“There is no storm, no fire, no terrorist act that can destroy the spirit of our city, and keep us from looking forward envisioning a better tomorrow.”
Um, that’s right Bloomberg.
Only lack of government preparedness before the storm, neglect for the city’s poorest residents, and a lack of shelters with running water and heat can destroy the spirit of our city… And only in the outer boroughs where your friends don’t live… in places that the majority of New Yorkers will never see.
Time magazine has a piece on how Hurricane Sandy fundamentally changed the relationship between Occupy Wall Street and New York City government, thanks to the fact that Bloomberg et al have relied so heavily on OWS offshoot Occupy Sandy to keep citizens alive in the weeks after the storm.
It’s a great story that lays out why the City needs Occupy. But what it doesn’t touch on much is the fact that Occupy in many ways needs the city, too; and that some of the best moments in the relief effort have come when the city has provided resources that the grassroots movement will never have. Sometimes this came in the form of giving Occupy Sandy resources to push out through its massive grassroots distribution network; and sometimes it came in the form of police officers and the National Guard providing security at sites where the group had set up donation centers.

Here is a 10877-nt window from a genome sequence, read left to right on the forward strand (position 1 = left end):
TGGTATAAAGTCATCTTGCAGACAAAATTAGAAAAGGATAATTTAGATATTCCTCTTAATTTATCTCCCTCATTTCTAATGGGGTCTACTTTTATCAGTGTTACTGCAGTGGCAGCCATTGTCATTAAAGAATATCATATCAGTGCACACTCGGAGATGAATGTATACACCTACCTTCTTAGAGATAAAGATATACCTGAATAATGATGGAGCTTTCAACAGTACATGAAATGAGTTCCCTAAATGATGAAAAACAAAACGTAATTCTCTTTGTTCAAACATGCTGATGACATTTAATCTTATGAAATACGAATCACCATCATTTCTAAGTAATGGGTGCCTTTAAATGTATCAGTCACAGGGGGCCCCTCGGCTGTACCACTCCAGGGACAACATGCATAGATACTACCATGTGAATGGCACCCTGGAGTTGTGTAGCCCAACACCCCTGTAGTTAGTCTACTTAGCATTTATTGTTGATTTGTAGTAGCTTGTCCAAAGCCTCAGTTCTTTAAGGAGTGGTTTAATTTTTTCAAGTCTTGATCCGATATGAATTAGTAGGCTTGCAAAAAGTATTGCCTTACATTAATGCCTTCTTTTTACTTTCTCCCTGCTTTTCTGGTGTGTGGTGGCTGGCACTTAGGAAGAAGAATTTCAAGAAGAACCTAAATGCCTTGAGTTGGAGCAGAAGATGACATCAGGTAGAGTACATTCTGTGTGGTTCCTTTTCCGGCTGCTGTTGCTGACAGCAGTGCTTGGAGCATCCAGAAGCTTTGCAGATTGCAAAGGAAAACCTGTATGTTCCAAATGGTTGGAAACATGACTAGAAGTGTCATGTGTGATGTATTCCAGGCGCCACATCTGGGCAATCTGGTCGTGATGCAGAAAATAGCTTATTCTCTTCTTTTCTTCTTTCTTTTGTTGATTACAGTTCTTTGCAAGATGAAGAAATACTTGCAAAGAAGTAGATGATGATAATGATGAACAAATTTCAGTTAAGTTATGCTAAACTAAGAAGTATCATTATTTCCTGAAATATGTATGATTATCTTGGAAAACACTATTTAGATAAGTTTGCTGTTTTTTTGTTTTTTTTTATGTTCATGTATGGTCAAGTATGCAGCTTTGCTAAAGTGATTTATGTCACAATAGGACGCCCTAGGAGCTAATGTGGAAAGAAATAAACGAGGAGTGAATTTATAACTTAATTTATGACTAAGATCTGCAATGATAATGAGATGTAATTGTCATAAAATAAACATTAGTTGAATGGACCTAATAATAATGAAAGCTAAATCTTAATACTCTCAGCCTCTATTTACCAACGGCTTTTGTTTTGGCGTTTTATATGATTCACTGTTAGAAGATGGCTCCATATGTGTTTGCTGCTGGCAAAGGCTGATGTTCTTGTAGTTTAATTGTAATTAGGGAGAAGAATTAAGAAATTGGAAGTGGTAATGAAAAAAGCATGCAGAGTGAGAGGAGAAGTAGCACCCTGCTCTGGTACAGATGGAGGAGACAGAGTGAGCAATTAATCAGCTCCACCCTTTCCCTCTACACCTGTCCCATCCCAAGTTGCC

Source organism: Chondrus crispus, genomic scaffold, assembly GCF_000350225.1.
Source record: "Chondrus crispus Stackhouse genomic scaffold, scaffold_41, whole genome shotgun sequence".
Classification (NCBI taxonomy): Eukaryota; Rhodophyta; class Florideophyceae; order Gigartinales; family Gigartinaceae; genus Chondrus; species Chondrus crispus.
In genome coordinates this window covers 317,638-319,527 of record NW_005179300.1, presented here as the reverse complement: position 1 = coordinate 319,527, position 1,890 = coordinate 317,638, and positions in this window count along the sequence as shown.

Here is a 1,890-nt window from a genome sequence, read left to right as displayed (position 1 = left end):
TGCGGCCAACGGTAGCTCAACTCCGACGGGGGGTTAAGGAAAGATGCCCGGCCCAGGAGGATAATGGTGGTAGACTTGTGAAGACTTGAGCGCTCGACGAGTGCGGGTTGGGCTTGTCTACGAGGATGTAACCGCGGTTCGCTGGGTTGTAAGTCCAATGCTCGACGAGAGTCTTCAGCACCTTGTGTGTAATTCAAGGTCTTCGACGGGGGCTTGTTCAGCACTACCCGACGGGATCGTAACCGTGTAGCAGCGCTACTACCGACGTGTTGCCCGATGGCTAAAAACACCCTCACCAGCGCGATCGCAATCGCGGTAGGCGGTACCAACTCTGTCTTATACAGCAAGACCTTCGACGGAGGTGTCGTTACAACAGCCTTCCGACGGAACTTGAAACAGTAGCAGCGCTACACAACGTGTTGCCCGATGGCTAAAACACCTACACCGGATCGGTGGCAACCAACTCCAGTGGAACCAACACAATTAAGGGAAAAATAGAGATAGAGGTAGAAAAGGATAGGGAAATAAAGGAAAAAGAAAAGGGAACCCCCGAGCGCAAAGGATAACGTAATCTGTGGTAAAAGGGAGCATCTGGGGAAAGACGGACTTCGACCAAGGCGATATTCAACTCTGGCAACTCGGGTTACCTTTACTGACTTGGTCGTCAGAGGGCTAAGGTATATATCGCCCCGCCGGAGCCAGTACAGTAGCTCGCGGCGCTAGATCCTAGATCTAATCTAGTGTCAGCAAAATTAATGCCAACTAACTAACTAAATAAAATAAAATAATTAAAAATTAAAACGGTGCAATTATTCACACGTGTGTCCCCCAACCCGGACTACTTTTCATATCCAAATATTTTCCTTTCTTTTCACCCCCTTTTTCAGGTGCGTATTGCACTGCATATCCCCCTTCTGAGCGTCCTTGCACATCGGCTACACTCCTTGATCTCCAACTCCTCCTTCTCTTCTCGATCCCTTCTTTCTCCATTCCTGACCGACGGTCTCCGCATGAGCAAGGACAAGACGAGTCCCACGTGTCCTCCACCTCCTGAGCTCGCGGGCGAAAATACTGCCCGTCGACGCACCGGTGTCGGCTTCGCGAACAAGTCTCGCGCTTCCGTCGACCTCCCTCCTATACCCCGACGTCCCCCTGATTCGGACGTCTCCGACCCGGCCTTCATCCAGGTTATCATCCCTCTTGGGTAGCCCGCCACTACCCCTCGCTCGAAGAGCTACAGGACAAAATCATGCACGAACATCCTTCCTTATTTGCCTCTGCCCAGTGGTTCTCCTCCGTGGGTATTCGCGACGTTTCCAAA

If this truce only lasts as long as the hurricane clean up effort, then not only will NYC government continue to have a gaping hole in its emergency response plan, Occupy will have missed an opportunity to influence, in a more permanent way, how the city treats citizens. Certainly Occupy has shown that there’s a faster, more humane way to help people in need. The group can continue to push that agenda as a band of outsiders, but a seat at the table can be a very powerful thing.
Mayor Bloomberg, City Council Speaker Quinn and Comptroller Liu today announced a $500 million emergency plan to repair public schools and hospitals damaged by Hurricane Sandy.
The plan calls for an appropriation of $200 million for the Department of Education and $300 million for the New York City Health and Hospital Corporation. School and hospital repair needs include structural restorations, new boilers, new electrical systems, roof repairs, flood remediation and more.
“Good Morning. This is Mayor Mike Bloomberg.
“Since Hurricane Sandy hit New York, the City has been working around-the-clock to meet the needs of people living in the areas that were hit hardest – like the Rockaways, Staten Island, Red Hook and Coney Island. And every day, we’re expanding our efforts.
“For the last ten days, we’ve been providing food, water and other necessities to people living in the hardest-hit areas.